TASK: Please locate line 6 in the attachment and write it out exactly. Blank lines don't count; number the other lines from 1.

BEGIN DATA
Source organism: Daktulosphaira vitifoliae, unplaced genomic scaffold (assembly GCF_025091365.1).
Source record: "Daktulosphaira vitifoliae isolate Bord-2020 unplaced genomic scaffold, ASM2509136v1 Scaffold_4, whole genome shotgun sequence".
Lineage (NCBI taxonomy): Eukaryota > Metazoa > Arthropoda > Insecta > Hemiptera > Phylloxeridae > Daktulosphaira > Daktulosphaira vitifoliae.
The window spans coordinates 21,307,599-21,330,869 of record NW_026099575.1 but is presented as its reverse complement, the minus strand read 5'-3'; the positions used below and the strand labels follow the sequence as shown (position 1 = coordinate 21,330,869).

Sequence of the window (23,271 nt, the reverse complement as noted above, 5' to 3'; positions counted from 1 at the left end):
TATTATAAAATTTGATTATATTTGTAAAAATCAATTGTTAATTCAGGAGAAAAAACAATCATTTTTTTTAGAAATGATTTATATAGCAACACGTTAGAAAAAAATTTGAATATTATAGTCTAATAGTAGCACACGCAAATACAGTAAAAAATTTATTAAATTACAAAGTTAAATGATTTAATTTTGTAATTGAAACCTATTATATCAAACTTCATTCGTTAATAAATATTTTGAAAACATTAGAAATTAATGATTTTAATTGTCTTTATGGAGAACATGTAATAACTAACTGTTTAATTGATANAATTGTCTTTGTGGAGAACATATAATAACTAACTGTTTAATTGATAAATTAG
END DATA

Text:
TATTATAAAATTTGATTATATTTGTAAAAATCAATTGTTAATTCAGGAGAAAAAACAATCATTTTTTTTAGAAATGATTTATATAGCAACACGTTAGAAAAAAATTTGAATATTATAGTCTAATAGTAGCACACGCAAATACAGTAAAAAATTTATTAAATTACAAAGTTAAATGATTTAATTTTGTAATTGAAACCTATTATATCAAACTTCATTCGTTAATAAATATTTTGAAAACATTAGAAATTAATGATTTTAATTGTCTTTATGGAGAACATGTAATAACTAACTGTTTAATTGATANAATTGTCTTTGTGGAGAACATATAATAACTAACTGTTTAATTGATAAATTAG